Fandom is probably the only disease people suffer from that they actually enjoy. It’s emotional and full of drama and punctuation abuse, but it’s also full of friends who get you on every level. They understand why you’ll spend an hour playing a ten second clip over and over again, crying in the dark, unable to just close that tab and make the pain go away.

In fandom, you can be exactly who you are. You can be weird and loud and passionate. You’ll be admired for pulling out the tiniest detail and writing an essay on its significance. You can be the biggest nerd on the internet, and people will flock to you because you speak their language.

There are fewer walls thrown up between people in fandom. And you’ll wonder how someone on the opposite side of the world can be so exactly like you it’s as if you’re related. You’ll find yourself wanting to travel all over the country, just to rub elbows with the people you’ve befriended.

Fandom isn’t just for those people who sit behind their computer all day and have trouble forming sentences longer than four words at a time. It’s for people who are looking for like-minded individuals that understand you and can speak as passionately about something as you can.

Fandom is a home, a safe place on the internet, and it’s importance to the individual — especially if that individual is a writer — cannot be discounted.

I belong to many fandoms, and my involvement varies between each one. But I wouldn’t give it up, not for anything. Some of my closest confidantes live in that magical world, and although it may seem a bit scary and strange from the outside, it really is like a home away from home.

Are you a part of a fandom? Do you just experience it from the outside? Do you have any fandom-related stories to share?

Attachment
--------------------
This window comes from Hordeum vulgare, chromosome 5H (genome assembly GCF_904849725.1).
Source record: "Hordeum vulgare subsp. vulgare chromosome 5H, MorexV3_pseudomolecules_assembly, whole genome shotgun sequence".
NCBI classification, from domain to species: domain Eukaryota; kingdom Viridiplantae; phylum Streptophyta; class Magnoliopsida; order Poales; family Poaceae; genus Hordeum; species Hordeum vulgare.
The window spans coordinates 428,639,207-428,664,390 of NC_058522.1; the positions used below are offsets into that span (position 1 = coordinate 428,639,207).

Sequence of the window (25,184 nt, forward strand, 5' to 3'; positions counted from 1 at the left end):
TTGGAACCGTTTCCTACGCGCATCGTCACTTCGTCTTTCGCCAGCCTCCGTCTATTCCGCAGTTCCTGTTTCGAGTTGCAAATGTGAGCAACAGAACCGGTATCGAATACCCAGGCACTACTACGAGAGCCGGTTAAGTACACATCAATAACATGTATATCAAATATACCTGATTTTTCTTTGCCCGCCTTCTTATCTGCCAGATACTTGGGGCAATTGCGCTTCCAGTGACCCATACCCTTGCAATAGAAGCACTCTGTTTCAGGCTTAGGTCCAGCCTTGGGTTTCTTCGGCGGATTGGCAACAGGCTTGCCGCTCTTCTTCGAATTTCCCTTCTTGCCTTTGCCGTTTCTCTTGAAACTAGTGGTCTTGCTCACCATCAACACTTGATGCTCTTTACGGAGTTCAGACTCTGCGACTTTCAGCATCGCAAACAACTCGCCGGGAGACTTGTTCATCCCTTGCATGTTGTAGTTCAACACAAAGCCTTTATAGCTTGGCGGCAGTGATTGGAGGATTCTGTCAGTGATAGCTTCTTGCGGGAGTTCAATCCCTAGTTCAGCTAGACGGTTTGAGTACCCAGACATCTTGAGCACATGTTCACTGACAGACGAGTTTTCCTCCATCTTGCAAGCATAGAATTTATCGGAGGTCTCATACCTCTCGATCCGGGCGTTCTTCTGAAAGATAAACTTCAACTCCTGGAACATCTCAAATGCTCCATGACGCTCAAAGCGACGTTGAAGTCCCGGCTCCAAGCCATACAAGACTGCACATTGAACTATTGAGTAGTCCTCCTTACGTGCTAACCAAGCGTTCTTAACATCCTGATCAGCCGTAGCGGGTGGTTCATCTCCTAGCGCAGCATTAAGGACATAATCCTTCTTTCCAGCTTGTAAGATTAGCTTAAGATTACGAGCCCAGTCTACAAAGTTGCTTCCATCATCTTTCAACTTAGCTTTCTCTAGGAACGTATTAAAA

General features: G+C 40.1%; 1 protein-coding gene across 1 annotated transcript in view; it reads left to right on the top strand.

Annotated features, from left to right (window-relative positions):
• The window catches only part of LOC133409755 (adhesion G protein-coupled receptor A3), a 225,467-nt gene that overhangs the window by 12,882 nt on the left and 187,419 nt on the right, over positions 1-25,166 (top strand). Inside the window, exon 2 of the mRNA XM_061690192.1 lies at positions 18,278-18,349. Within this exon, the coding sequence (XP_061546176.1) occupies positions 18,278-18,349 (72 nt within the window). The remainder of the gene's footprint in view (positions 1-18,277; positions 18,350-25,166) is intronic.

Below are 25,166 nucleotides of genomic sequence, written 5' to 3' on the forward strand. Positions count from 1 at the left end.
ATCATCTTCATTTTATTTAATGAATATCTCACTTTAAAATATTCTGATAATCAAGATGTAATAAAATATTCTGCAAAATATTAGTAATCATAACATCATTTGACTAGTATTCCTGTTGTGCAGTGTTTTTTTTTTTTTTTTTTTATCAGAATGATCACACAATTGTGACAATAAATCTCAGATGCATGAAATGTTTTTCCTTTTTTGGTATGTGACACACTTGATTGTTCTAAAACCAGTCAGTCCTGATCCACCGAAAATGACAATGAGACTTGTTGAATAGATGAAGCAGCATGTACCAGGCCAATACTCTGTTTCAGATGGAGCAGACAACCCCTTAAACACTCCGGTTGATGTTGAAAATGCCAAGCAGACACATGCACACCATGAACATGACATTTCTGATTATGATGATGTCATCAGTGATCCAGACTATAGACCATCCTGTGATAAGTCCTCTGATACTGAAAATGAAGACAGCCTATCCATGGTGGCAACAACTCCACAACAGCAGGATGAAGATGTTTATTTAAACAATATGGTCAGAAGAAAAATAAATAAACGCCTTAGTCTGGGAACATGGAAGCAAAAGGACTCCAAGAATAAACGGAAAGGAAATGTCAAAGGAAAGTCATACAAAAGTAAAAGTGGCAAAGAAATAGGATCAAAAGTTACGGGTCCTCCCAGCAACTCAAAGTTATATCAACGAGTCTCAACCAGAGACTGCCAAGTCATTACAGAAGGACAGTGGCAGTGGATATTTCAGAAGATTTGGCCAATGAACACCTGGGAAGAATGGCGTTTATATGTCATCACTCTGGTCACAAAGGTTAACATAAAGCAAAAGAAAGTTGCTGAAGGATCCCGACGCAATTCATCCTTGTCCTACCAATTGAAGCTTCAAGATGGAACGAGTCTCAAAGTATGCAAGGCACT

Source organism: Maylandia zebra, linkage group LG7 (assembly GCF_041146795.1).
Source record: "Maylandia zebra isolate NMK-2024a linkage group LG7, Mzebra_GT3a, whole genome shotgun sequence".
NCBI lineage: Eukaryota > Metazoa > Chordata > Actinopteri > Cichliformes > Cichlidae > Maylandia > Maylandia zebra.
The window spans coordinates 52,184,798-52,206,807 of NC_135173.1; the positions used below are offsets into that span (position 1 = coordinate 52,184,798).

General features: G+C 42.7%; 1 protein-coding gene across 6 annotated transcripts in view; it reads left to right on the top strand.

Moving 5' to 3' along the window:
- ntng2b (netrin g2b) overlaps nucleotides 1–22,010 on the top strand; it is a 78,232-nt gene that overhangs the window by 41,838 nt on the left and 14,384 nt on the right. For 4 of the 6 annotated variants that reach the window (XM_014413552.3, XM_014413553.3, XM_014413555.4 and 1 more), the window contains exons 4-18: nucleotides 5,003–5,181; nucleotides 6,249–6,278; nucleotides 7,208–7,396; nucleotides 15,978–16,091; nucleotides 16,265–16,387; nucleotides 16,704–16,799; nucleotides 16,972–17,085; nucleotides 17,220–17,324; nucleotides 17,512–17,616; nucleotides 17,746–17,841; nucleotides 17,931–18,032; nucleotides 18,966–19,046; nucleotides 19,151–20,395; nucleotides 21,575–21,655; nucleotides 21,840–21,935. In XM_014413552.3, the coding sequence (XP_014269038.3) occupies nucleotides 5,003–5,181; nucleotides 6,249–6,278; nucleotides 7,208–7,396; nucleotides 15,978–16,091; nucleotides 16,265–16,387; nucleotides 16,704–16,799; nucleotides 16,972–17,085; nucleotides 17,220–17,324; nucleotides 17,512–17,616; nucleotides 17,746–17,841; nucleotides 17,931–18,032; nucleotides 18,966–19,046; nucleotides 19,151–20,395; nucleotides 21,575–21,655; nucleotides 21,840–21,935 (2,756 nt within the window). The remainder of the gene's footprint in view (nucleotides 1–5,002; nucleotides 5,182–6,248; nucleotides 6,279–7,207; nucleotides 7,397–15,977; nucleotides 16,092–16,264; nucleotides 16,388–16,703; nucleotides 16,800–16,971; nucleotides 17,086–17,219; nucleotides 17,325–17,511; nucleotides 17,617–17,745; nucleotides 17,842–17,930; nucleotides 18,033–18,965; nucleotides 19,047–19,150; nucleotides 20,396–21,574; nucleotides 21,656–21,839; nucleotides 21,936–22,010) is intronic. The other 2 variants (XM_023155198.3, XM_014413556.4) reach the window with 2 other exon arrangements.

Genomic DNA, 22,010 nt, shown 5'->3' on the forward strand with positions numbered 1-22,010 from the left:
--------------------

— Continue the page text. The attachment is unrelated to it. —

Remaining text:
Thanks, Karen!

Karen is a fantasy writer from New York – no, not the city. She spends her days working at a job she loves, selling antiques and collectibles online. But at night she transforms into the Midnight Novelist. She enjoys creating stories about everything from frolicking faeries to gruesome mass murderers. On her blog, she writes about TV, movies, music, books, art, and just about anything she finds interesting. Comments, discussions, and the sharing of stories are always welcome.

In addition to her day job (and her not-so-secret identity as a writer), she also works for Hypable.com. It’s a pop-culture website where writers are truly passionate about the fandoms they cover. There, she copyedits, reports news about Teen Wolf and Percy Jackson, writes columns, and is featured on multiple podcasts (all of which you can find on her Accomplishments page). There’s quite literally something for everyone over there, and her only word of warning is that it can cause obsession, insomnia, caffeine-addiction, and the inability to stop quoting your favorite TV shows.

You can follow her on Twitter here.
Her Facebook page is here.
Her Hypable profile is here.
And you can see all of her accomplishments as a writer on this page.

(Also, in the hopes that no one ever mispronounces her last name again, you’ll be delighted to know that you say it the same way you would say “wrought” – as in “wrought iron.”)